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Shipyard Brewing Co. | Pumpkinhead & Spiced Rimmer

Shipyard Brewing Co. | Pumpkinhead & Spiced Rimmer
Stacey Goers
Avg. Reading Time: 2 min

Maine’s Shipyard Brewing Company wants you to call it a comeback. The brewery has a bold goal for its seasonal, 20-year-old pumpkin beer: Grow sales, despite consumers experiencing pumpkin burnout. (Maple, right? That’s the new, trendy flavor of fall 2017?)

ABV: 4.5%

This easy-drinking, mildly flavored pumpkin beer could stand on its own, but Shipyard packages it with a new enhancement: sugar and spice rimmers for your glass. This means that the classic beer now has a beautiful, autumn-sweet nose, and feels like a fall cocktail which is fun to order and drink.

Pumpkin spice rimmer and beer
Photo courtesy of Shipyard Brewing.

It could be what oranges did for Blue Moon or lemons for many a shandy; the sweet addition makes drinking this beer a new activity and not as basic as one would expect. Shipyard is selling these rimmer kits; which hold the mix of cinnamon, nutmeg and sugar in a tray for dusting the mix onto the rim of a glass; at local northeastern grocery stores.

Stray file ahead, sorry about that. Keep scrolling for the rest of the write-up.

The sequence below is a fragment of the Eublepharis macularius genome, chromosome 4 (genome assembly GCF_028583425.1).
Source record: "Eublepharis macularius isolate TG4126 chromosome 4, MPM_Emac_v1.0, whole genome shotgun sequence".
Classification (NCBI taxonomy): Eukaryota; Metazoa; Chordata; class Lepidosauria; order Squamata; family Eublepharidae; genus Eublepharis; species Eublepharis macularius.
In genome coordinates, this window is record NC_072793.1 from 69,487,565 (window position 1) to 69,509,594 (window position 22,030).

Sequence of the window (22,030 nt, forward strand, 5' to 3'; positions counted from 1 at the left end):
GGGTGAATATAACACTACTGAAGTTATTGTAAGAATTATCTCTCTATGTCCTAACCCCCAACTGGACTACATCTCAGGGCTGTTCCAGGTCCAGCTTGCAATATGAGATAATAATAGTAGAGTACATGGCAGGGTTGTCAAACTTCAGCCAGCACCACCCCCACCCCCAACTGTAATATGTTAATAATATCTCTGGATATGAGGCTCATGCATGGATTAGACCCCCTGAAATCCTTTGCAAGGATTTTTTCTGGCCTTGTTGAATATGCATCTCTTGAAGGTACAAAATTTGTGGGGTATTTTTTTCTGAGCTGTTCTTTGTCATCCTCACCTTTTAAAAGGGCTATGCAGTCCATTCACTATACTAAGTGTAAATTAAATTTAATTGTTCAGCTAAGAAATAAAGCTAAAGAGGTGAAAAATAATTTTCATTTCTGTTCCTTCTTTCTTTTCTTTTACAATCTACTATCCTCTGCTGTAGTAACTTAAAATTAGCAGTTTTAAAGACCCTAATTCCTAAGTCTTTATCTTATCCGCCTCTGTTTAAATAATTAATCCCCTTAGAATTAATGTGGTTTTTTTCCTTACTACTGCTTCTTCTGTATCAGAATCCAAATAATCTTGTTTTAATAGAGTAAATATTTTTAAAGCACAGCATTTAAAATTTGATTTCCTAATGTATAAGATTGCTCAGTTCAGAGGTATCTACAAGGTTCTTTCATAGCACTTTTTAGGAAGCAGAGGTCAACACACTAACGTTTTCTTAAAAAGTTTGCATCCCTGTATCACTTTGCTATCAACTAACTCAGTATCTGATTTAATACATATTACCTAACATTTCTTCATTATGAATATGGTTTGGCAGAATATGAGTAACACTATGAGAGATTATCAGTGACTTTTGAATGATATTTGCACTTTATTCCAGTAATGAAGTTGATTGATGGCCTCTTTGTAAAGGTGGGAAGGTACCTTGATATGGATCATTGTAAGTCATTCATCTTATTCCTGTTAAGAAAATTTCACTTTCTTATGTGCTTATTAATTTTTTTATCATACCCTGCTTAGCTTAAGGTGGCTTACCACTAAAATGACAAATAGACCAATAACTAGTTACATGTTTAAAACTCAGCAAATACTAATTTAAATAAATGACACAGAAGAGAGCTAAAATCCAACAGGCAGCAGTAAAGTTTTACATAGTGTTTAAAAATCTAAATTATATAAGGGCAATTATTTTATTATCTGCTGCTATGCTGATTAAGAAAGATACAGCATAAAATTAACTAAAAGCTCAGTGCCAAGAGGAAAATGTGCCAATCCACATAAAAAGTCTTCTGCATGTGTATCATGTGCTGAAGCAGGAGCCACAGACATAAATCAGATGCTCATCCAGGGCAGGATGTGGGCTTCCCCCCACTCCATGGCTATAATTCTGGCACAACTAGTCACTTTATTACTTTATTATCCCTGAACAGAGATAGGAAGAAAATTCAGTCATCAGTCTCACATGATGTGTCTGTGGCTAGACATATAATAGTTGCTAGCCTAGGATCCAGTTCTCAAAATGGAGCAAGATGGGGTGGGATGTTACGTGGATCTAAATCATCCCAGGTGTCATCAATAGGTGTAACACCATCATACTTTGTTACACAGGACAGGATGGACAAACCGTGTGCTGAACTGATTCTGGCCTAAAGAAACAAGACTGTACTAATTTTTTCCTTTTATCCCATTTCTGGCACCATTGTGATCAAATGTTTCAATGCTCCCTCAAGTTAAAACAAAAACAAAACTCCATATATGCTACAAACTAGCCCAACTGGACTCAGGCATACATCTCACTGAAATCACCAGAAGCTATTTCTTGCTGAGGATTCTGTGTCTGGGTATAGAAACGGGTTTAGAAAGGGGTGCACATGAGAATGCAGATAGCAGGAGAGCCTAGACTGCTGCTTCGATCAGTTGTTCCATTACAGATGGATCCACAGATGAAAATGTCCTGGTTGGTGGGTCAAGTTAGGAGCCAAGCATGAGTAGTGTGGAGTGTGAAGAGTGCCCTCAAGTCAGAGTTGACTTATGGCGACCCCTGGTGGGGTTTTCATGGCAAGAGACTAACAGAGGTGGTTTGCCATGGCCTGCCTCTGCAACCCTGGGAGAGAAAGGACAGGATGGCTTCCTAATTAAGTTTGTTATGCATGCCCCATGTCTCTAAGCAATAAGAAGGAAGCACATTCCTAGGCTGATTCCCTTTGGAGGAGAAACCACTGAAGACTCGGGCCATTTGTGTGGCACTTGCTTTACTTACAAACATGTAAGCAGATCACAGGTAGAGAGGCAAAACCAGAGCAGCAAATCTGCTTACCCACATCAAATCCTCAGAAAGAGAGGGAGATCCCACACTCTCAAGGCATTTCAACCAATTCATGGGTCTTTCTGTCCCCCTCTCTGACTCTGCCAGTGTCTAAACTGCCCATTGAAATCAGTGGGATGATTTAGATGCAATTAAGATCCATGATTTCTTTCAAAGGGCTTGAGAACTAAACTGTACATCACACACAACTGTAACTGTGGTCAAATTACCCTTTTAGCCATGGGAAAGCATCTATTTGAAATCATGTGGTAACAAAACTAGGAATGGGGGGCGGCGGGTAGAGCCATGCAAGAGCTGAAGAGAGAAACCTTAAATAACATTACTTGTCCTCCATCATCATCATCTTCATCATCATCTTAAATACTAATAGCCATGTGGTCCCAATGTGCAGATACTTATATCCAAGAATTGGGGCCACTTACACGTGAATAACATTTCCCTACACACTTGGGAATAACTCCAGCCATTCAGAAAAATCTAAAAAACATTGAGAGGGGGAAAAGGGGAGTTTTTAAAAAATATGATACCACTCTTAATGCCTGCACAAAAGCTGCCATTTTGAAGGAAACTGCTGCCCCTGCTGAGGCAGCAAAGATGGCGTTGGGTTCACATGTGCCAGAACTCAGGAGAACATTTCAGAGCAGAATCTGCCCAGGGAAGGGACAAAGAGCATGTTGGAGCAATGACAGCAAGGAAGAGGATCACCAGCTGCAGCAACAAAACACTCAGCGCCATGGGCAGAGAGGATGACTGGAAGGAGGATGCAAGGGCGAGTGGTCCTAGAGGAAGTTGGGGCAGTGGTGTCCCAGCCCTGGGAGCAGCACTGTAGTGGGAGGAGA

“In about 90% of our draft Pumpkinhead accounts,” Shipyard president Bruce Forsley said in a press release, “When you ask for a Pumpkinhead the bartender will ask, ‘Do you want the cinnamon sugar rimmer on your glass?’ The cinnamon sugar rimmer has become the trademark Pumpkinhead presentation, so we’ve made it easy for bartenders and for beer lovers who want to create it at home.”

Pumpkinhead is an amber ale and is created with Shipyard’s house ale yeast, fermented in the brewery’s large-scale open fermenters. It’s a calm pumpkin beer, not bold in its flavoring but carries enough bitterness to woo IPA-lovers this fall. PorchDrinking reviewed Pumpkinhead in 2013 and the positive vibes haven’t diminished.

Open fermentation system at Shipyard
Open fermentation at Shipyard. Photo courtesy of the brewery.

The rimmer flavor is spot-on, with nutmeg carrying the nose and backbone flavor. The sweetness of sugar and cinnamon make slow sipping fun, without overpowering the beer itself. Adding the rimmer mix to your drink is messy, so do this at home with caution. PorchDrinking could also imagine taking the spice mix and adding it to bread or strudels to pair with a spice-rimmed Pumpkinhead pour.


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